Up Close: Greg Little, Part I

DURHAM, N.C. --- Talking to North Carolina 2007 signee Greg Little comes easy now. From the high-profile prospect who once called a press conference and didn't say anything, comes an engaging persona hidden during his recruitment except to closest friends and family. And soon, fans across the entire country will get to know Little a lot better.

  • Part II

    Next month, the soon-to-be Tar Heel will begin filming for a starring role in the reality TV series "ESPN Summer House" along with five other of the nation's rising freshmen. For 10 days, the group will move into a Manhattan condo owned by former NFL linebacker Chris Spielman, and they will participate in different activities for charity.

    Others in the cast include Carlos Dunlap (Florida) and Chris Galippo (USC) – both five-star prospects.

    The time and date for the show's airing has not been announced.

    Little said he has received approval of the venture by Tar Heel head coach Butch Davis, but that they are still in the process of discussing the details.

    "I just told him about it," said Little, who will still be able to enroll at UNC for the second summer session.

    He will wear the No. 8 jersey at UNC.

    Little, one of the nation's top wide receiver prospects, chose Carolina over Notre Dame just hours before joining 11 other of his college bound teammates in a crowded Hillside gymnasium ceremony on Feb. 6. The dramatic decision capped one of the Tar Heels' most promising recruiting classes in years, as Little slipped a white UNC baseball cap from underneath the curtained table and proceeded to send his letter of intent to the Kenan Football Center.

    During the tense months leading up to Signing Day, Little waged a constant internal battle over his decision while keeping his feelings concealed in front of a media blitz.

    "You're like, ‘What if this doesn't go right here? Or what if that doesn't go right here?'" Little said. "It was kind of a fault on my part to let (Notre Dame) know so late. But I can live with that knowing that I made the right decision, instead of living with the wrong decision."

    Now the phone calls from coaches and reporters have slowed down considerably.

    "It's been a crazy ride and I'm glad it's over with," said his father, Greg Sr. "In the final analysis, I don't think he could have made a bad decision. I was a little surprised. I would have thought that he was going to venture a little farther, but I'm glad he's staying close by."

    The burden lifted off his shoulders allows Little to resemble more of himself socially now. It also enables a more concentrated focus on his endless regimen of speed training and his routine of catching about 600 balls a day from the throwing machine.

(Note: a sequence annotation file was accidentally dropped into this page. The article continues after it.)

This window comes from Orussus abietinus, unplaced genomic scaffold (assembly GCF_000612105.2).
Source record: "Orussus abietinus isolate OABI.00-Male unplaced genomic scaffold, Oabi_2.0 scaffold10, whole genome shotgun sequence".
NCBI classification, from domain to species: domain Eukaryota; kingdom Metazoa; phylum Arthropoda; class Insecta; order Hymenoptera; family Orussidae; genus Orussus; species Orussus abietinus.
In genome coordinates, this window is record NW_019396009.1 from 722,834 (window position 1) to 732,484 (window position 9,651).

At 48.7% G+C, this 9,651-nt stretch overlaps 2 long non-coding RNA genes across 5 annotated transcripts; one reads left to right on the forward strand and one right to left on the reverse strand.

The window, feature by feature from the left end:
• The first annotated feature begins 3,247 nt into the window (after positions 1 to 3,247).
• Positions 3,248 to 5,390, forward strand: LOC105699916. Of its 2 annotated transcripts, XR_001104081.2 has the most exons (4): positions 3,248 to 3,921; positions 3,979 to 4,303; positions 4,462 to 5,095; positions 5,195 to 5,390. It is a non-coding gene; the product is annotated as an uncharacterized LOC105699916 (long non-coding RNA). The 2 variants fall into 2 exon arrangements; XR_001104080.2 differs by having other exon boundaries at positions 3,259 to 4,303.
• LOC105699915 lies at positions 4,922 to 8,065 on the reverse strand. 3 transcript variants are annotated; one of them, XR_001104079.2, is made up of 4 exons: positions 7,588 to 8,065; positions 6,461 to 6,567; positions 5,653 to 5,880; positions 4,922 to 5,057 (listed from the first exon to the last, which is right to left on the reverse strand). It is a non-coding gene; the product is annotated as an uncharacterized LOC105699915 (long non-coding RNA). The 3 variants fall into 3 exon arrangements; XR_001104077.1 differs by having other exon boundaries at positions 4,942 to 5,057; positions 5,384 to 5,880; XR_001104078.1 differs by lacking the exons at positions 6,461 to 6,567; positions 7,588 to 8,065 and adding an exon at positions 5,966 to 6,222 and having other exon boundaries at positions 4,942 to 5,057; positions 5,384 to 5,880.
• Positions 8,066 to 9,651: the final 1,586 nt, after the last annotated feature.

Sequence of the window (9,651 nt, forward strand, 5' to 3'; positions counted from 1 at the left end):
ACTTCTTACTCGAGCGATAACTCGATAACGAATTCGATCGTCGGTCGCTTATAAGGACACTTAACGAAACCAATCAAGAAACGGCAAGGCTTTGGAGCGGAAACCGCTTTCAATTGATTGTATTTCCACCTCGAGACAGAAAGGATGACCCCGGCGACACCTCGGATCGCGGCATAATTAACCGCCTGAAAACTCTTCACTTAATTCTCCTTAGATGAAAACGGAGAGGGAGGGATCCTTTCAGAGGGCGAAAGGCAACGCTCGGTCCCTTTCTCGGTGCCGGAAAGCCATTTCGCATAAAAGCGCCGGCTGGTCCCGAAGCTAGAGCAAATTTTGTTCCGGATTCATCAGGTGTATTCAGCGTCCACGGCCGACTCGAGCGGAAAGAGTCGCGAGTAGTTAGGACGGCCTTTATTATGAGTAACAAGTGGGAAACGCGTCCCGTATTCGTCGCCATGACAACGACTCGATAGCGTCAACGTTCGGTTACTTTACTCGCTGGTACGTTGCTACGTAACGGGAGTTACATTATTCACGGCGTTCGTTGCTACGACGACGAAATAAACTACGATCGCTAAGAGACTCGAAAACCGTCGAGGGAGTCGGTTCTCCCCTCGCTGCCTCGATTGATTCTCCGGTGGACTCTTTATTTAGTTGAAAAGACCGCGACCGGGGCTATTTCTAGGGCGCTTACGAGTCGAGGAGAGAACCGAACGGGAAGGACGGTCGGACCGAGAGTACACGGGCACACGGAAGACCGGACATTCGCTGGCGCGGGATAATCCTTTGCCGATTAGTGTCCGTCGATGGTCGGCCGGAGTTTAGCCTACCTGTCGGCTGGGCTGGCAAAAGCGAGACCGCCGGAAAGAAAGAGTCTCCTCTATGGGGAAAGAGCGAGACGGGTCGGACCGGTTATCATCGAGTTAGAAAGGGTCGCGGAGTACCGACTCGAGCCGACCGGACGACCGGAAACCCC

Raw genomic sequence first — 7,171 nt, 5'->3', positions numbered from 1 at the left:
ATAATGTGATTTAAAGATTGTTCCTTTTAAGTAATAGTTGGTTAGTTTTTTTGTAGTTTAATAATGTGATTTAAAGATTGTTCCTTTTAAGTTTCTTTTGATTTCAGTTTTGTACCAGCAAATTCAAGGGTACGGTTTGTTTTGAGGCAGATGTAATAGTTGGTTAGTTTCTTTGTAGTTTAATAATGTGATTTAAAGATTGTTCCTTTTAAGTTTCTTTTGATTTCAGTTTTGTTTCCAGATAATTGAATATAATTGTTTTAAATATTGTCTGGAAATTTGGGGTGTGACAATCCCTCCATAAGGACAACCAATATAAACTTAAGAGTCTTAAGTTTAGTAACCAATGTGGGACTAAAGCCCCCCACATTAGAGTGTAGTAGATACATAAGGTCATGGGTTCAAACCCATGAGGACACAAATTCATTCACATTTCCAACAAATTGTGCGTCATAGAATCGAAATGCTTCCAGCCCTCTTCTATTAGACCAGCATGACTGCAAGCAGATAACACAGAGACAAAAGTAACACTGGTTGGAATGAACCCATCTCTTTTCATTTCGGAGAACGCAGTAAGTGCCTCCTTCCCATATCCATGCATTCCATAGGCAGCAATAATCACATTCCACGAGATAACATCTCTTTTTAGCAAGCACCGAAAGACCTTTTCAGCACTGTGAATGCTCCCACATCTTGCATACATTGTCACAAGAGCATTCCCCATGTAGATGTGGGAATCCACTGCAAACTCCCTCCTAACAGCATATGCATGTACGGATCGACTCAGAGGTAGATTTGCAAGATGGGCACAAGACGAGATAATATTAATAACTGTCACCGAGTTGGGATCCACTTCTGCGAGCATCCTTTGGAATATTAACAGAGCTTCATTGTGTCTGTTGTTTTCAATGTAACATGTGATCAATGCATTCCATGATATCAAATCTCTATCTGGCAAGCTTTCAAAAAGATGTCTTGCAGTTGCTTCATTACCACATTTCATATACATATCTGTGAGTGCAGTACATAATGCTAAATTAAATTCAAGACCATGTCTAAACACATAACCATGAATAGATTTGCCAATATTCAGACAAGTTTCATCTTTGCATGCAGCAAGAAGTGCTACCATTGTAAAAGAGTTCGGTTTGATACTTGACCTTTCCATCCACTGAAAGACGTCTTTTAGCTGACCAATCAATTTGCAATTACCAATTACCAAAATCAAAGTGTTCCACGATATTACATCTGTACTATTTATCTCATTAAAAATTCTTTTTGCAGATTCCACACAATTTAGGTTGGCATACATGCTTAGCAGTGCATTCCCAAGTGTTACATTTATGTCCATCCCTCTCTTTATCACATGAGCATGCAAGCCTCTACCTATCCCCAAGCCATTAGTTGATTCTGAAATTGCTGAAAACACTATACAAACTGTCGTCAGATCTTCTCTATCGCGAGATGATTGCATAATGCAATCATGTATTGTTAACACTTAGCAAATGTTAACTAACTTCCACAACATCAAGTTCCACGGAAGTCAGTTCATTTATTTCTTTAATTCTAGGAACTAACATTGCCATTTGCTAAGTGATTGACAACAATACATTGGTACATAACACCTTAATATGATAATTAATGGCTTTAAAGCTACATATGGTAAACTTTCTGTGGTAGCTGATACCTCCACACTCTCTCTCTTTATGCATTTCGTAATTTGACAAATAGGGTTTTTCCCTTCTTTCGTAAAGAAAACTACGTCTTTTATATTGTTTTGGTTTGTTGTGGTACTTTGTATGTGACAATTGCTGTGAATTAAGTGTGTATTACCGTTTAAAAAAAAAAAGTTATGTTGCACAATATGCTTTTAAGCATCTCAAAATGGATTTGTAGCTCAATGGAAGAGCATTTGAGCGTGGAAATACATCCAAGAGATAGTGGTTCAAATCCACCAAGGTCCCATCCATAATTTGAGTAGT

"To know that this is where I'm at now and I have to stick with it, it's kind of relieving," Little said. "I can't say, ‘If this doesn't work…' -- I'm going to make it work."

    Little traces his rise to notoriety to his sophomore and junior seasons.

    "I got a letter in the mail inviting me to go to the Army All-American game in San Antonio," Little said. "I was like, ‘Coach, we might want to check this out.' And he said, ‘OK, let's go.' So we got four guys together and went there – Mike Johnson (Tulsa), John Smith (UNC), Tyree Bullock (Tulsa) and myself.

    Already a veteran of exposure on the local combine circuit, Little knew going in that he was going to have to put in extra effort to get noticed among the nation's top 500 college prospects in attendance.

    "I was really focused and wasn't really chatting with people," Little said. "I was just visualizing what I had to do."

    After a first day primarily of measurements, in which Little registered at 6-2, 205, he could only do 14 reps on the bench press the second day, and he didn't run the 40 he wanted to either.

    "I knew my bench wasn't that high, and I ran about a 4.62," he said. "I went in the next day, and I had my headset on listening to some rock and roll music, because I knew I had to pick it up."

    During the on-the-field phases of the combine, Little made the most of his visit. Although he admits it wasn't fair to other participants, he would cut in line to catch more passes than the other receivers. During breaks, he would seek out a quarterback and a cornerback to work out with.

    The coaches took notice, and from that point on Little said his recruitment took off.

    "While everybody else is resting, you've got to be working," Little said. "I was going to do whatever it took to stand out."

    Stay tuned for Part II coming tomorrow…

    Greg Little Profile


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